Something To Think About | Teen Ink

Something To Think About MAG

By Anonymous

   This year social studies has been a very aggravating class. I enjoy the course immensely, but unfortunately there are some kids who truly ruin it by constantly disrupting the class with their talk and laughter. I, as well as a number of others, have watched them in silence, never uttering a word at their stupidity until a short time ago. We were sitting through a lesson on the Holocaust, when the group started again. This irked me, as usual. The teacher informed us that among the millions who died during the Holocaust some were homosexuals. This was met by a number of nasty comments. I am not a homosexual, but I have tried to understand them. The first thing to realize is that they are human beings, and those who died in the Holocaust suffered grisly deaths like any Jew or gypsy. That they should mock such unfortunate individuals made my blood boil. As the lesson continued, the remarks grew nastier until finally my anger spilled.

"Let me say something, " I shouted above the ruckus. My anger then suddenly turned to sadness as I turned to the group and said:

"I cannot understand this. How could you possibly sit here knowing that so many people died and joke about it, and not care? I mean ..."

What followed were flustered words, many of which I cannot recall. I did end up feeling quite shaken and infinitely sad. When I got home, I thought about the messages I had wanted to convey. This is what I would have said:

"What amazes me is your audacity to sit and listen with half an ear and not take such a topic a little more seriously. I am not accusing you of being Nazi sympathizers, nor am I saying you should dress in black and mourn for each life lost in the Holocaust. But look at your clothes, the food you eat and your homes. Now imagine it all being taken away because you are Jewish, African-American, Asian or some other difference. Imagine what you would be thinking as you count the days until your death. I don't know what you would be thinking, but I would make some final wishes. I would ask never to be forgotten, that my name and identity would remain long after I died. But there were so many other people dying, and I would only become a part of the 12 million people who would die. So I would ask that these 12 million nameless faces and the horrible atrocities be remembered, so that if society survived, it would know not to let such a horrible thing happen ever again.

"Unfortunately when people forget, history repeats itself. And we are slowly, but surely forgetting ...

"Another Holocaust can happen at any time. You would be surprised how many bigots there are out there, waiting to seize power with massive genocide projects as Hitler did. The Holocaust ended over 50 years ago, you might say AWe are much more civilized, and must less ignorant.' But what was the Khmer Rouge doing in Cambodia in the 1970s? The fact is we, the world, are just as susceptible to genocide as we were back in World War Two. Prejudice is a component of humankind, one that we have been trying to root out and destroy. The process takes a long time, however, and cannot be accomplished without understanding and respecting the Holocaust.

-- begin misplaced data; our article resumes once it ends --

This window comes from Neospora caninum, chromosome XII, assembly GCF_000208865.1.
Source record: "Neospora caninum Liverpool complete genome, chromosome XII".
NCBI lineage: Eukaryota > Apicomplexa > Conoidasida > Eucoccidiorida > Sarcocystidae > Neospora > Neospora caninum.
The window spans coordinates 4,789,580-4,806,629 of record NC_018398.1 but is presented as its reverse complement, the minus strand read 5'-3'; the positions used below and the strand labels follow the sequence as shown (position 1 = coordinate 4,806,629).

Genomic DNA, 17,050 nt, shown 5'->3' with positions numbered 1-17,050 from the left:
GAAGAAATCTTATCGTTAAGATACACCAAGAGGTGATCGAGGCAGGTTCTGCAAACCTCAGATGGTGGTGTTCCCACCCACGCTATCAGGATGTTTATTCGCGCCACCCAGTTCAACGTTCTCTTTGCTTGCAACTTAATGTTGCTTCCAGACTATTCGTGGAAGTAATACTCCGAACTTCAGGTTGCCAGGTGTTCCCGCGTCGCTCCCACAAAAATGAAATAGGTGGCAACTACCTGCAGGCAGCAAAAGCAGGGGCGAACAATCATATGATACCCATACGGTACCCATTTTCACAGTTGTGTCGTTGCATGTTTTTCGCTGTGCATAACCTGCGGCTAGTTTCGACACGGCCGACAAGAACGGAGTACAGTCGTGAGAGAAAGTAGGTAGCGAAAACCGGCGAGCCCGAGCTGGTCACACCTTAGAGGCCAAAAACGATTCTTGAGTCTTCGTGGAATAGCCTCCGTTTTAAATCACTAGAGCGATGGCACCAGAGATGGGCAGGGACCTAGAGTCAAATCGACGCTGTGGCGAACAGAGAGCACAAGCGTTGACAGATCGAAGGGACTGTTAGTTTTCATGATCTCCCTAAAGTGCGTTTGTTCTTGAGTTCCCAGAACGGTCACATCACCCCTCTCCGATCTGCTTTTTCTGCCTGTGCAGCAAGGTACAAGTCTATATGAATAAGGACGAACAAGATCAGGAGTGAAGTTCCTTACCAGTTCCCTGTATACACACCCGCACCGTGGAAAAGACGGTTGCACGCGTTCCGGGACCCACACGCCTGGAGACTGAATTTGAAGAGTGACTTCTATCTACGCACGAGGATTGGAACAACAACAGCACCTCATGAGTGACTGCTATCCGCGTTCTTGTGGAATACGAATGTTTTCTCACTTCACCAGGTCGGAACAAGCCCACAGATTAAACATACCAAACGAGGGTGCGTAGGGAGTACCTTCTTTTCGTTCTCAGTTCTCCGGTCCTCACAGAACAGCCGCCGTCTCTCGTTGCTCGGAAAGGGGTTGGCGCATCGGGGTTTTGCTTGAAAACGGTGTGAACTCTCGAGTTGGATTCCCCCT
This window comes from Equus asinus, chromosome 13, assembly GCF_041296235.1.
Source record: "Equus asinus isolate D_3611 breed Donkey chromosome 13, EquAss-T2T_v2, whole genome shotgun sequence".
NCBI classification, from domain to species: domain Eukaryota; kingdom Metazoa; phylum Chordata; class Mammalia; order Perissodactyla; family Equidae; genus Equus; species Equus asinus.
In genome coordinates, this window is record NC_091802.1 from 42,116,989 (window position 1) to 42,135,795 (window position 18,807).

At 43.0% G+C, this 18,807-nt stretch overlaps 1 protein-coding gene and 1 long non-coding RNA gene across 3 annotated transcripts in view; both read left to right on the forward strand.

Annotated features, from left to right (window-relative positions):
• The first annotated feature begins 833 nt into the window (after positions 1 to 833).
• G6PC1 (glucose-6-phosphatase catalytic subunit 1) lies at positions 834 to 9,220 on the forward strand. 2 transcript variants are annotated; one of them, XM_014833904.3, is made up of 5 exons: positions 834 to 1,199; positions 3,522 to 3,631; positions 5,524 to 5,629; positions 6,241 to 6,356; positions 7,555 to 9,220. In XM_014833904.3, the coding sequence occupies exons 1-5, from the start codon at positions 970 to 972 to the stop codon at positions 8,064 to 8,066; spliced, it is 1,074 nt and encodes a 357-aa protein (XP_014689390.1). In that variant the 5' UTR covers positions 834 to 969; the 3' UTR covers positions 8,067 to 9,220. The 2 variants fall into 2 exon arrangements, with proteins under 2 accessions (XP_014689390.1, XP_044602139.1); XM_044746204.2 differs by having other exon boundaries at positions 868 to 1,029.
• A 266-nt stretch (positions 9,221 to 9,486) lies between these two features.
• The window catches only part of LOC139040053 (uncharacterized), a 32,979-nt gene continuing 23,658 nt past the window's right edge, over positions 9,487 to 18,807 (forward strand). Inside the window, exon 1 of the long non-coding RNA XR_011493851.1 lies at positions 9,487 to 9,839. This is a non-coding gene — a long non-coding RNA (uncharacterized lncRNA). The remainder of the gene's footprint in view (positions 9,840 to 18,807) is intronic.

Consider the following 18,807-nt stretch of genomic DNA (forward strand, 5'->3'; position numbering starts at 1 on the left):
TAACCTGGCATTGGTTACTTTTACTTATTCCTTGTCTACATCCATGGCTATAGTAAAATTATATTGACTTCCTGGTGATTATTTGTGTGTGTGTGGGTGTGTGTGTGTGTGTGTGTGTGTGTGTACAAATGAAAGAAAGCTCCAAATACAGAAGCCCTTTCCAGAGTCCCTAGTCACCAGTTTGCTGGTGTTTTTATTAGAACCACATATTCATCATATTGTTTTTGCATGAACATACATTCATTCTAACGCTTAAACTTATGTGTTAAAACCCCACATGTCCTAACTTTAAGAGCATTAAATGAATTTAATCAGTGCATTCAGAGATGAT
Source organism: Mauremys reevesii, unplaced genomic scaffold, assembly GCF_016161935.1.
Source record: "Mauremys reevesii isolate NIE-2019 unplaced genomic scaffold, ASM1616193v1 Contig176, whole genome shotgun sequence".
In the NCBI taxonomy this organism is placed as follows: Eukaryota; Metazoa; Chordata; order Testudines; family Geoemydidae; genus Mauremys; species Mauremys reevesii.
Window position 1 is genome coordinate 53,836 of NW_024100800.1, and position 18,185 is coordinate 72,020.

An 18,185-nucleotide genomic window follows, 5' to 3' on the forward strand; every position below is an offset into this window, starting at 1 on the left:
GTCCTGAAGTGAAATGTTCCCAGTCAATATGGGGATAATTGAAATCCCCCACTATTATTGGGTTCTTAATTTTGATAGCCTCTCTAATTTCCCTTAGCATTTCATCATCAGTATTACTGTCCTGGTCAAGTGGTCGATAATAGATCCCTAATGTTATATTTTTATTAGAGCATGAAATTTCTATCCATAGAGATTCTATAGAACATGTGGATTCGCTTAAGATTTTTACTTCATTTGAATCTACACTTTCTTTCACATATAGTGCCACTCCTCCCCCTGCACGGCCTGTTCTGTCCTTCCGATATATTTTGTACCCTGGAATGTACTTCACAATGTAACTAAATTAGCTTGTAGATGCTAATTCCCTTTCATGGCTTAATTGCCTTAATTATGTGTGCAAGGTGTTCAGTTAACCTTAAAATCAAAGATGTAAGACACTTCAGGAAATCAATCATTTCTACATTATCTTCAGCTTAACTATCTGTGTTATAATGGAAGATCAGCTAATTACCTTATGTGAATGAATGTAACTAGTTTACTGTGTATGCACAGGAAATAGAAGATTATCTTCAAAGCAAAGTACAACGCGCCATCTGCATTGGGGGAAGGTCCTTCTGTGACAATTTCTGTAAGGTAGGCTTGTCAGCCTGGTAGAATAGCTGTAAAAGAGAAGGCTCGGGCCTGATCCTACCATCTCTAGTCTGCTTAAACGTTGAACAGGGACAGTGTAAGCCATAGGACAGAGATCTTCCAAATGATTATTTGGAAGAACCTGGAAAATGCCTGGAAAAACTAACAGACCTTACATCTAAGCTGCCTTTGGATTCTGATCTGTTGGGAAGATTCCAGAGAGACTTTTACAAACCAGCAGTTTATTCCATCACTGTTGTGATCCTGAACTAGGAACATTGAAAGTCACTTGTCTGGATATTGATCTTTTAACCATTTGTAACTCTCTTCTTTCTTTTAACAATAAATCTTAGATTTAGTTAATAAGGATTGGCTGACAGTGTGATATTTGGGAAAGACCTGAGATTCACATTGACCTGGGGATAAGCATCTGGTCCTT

"You might think you understand the Holocaust, but you do not. How do I know? You are not listening. You may not mean to ridicule the Holocaust by laughing, but your lack of reverence tells me much. The Holocaust was one of the most tragic events in not just European history, but the history of mankind. Twelve million people died, each like you, having known the joys and sorrows in life. They all died, sharing in their last moments a loss of hope for humanity. Only when one realizes its true meaning can he/she understand and respect it. At this realization, one would not be laughing. One would be listening."

It was disturbing and frightening to see how unconcerned people can be. The one question that ran through my mind (and continues to) is, "Where is humanity going?" The true meaning of learning and thinking is slowly vanishing. Existentialist ideas are being replaced with, "I have to get my hair done next week." The ability to permeate thoughts of superficial quality is fading with the passing of time.

A while ago, I read "The Hollow Men," by T.S. Eliot. The beginning of this poem perfectly describes what I fear we are becoming:

"We are the hollow men

We are the stuffed men

Leaning together

Headpiece filled with straw. Alas!

We whisper together

Are quiet and meaningless. ?

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i love this so much!